Submitted by Catherine Perry and the Planning Staff
The Warrant for the Annual Town Meeting on March 28 will soon be arriving in residents’ mailboxes. Several of the items (Articles) on which the Town will be voting are related to planning and zoning. Here’s a little background and a short summary that aims to give the essence of each of these articles for those who aren’t familiar with the technicalities of zoning.
Changes to zoning bylaws can be put forward by a number of parties: the Planning Board and certain other town boards, affected landowners, regional planning agencies and groups of registered voters (meeting certain petition requirements). In all cases, the Planning Board is tasked with holding a public hearing and giving a report with recommendations to Town Meeting. A two thirds majority vote at Town Meeting is needed to approve zoning changes.
Of the seven zoning articles being proposed this time, five are from the Planning Board, one is from the Zoning Board of Appeals (ZBA) and one is from a landowner (the Page Place Condominium Trust). There is one article that is a funding request, not a zoning amendment, but ultimately would produce zoning changes in a future year.
Since its adoption of the Comprehensive Plan at the start of 2014, one of the Planning Board’s priorities for follow-through has been to evaluate and revise the industrial zoning. The aim here is to encourage the kind of economic development envisioned in that Plan, which can strengthen the town’s property tax base and provide opportunities to residents, while specifying the types of building, use and site layout that are acceptable. The Board began this work with changes to the “industrial mixed use” special permit provisions (an alternative form of development allowing complementary mixes of business uses) at fall town meeting, 2014. The Board is now bringing forward changes to the base districts’ industrial zoning. These changes are organized into three articles (Articles 9, 10 and 11): two of these adjust the allowed land uses and dimensional regulations associated with the relevant districts, while the other re- zones some parcels of land in the Middlesex Turnpike area, adding them to the Industrial B District.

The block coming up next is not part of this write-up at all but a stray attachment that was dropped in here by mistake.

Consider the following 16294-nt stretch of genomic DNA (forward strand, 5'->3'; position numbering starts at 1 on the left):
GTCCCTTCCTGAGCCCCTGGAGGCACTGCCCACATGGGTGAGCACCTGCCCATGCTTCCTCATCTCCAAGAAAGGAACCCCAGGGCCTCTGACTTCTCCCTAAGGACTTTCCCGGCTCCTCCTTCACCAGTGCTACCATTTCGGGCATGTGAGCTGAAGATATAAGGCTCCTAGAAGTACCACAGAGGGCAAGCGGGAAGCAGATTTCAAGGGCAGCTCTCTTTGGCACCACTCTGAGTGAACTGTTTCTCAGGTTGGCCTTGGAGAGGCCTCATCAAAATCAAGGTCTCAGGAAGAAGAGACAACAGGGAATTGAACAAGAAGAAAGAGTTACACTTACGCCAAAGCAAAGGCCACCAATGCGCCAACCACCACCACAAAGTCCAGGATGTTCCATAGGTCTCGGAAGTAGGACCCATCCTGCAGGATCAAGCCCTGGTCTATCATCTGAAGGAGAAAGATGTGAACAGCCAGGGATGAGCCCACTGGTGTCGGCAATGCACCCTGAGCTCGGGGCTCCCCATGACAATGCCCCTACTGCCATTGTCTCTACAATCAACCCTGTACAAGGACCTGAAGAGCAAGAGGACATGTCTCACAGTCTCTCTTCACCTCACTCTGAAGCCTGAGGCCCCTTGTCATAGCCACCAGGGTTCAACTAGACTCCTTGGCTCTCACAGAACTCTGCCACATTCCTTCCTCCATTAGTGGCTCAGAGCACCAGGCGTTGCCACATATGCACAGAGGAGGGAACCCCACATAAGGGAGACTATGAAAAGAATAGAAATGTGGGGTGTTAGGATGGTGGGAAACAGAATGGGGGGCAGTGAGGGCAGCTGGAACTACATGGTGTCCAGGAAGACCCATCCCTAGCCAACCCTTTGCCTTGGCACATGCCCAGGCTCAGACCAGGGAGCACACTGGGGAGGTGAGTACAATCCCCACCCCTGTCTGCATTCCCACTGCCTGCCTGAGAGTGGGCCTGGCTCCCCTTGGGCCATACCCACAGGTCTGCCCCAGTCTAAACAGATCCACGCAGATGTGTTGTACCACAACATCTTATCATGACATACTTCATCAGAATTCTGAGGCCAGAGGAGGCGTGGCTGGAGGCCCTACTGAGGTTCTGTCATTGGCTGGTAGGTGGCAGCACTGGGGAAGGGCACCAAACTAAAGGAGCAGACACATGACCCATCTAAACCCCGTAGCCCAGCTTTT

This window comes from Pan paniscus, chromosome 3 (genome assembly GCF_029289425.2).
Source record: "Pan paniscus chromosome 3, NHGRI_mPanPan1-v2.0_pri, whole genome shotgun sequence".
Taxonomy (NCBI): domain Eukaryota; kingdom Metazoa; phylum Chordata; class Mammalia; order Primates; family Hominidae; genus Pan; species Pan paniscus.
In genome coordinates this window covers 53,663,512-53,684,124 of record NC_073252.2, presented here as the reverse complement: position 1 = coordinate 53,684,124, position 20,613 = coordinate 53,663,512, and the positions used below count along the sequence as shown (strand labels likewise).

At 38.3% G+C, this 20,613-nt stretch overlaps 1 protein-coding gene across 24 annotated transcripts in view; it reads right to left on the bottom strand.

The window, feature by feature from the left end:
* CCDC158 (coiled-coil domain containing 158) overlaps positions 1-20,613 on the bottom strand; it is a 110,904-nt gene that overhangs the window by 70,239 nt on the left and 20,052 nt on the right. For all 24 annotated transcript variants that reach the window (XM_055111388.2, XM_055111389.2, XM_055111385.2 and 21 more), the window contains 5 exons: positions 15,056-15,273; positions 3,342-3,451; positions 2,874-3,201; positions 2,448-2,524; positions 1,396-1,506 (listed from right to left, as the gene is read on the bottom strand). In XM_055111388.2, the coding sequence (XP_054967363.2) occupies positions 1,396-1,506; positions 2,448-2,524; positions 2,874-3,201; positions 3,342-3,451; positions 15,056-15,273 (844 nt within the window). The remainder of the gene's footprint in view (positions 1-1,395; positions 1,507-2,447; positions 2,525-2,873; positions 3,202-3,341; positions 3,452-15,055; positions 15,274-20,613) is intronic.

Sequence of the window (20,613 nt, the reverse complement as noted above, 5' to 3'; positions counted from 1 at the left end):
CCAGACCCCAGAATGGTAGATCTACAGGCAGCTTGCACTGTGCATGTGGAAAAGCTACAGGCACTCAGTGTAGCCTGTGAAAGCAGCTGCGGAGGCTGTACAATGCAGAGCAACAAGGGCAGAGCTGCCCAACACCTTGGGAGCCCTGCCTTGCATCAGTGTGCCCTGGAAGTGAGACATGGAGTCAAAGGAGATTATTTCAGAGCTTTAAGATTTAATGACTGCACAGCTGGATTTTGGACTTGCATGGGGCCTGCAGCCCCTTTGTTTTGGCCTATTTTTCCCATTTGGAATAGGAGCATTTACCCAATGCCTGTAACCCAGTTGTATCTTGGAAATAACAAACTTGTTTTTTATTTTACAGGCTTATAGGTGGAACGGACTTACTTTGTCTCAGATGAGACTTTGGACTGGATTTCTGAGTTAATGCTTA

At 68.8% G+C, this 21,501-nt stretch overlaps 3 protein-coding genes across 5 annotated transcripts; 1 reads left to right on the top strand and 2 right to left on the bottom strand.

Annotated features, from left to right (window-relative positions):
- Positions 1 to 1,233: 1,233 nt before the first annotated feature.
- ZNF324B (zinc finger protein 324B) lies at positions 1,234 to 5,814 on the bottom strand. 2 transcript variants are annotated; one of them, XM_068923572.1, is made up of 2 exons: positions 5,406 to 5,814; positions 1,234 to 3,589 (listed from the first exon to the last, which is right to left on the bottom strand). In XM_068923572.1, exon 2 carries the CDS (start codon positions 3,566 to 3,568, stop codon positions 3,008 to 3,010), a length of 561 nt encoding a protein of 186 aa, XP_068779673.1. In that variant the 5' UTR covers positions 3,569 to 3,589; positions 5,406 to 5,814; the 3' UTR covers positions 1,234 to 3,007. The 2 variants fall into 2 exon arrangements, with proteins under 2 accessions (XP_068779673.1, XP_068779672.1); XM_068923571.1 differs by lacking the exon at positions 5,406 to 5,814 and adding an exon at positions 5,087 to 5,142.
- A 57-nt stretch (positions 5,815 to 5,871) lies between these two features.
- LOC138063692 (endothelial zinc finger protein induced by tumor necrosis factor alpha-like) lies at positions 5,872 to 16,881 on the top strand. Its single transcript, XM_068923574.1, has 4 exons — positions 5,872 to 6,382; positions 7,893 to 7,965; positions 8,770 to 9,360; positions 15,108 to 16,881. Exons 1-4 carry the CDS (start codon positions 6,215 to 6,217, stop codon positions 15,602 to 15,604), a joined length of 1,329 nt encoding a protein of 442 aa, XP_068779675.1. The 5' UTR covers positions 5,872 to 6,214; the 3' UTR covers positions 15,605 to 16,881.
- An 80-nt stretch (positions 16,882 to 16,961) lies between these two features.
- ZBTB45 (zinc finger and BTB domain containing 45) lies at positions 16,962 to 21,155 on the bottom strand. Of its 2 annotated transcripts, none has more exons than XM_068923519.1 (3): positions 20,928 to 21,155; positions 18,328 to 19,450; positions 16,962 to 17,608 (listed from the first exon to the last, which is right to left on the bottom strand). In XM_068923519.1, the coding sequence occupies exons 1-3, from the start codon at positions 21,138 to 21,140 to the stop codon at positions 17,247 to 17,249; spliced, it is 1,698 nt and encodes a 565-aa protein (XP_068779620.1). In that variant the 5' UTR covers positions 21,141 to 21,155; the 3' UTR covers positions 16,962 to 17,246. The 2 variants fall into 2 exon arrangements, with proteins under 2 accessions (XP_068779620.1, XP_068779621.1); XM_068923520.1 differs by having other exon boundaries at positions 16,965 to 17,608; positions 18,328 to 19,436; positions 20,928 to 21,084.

More detailed explanations of these changes are available in the Planning website page’s News and Announcements column or via a link in the Planning Facebook page. The Zoning Map that shows the various districts is also on the website. A few business or property owners had questions or comments at the public hearing.
Another Planning Board initiative (Article 12) addresses in a small way an issue that received some discussion around the time of the Comprehensive Plan and on which the Board members have been hearing comments from residents: the looming visual and massing impact of new houses being built, often as a result of tear-downs in neighborhoods of smaller houses. This phenomenon is sometimes termed “mansionization” and is happening in many prosperous suburbs as the land supply becomes tighter. While the Board recognizes that there is room for different opinions on the merits of this trend, and would not rush into proposing major changes to development rights, it does believe that some adjustments to height measurement and regulation could help to prevent the more extreme cases of
houses visually overwhelming their neighbors. The proposed changes did not attract much comment at the public hearing.
The remaining zoning amendment initiated by the Planning Board (Article 13) is to incorporate changes to the boundaries of the Shawsheen River floodplain, based on work done by the Federal Emergency Management Agency over the last few years. The zoning bylaw limits development in floodplains, for the protection of everyone. It has to be kept updated in line with FEMA’s requirements, to give property owners the opportunity to purchase federal flood insurance.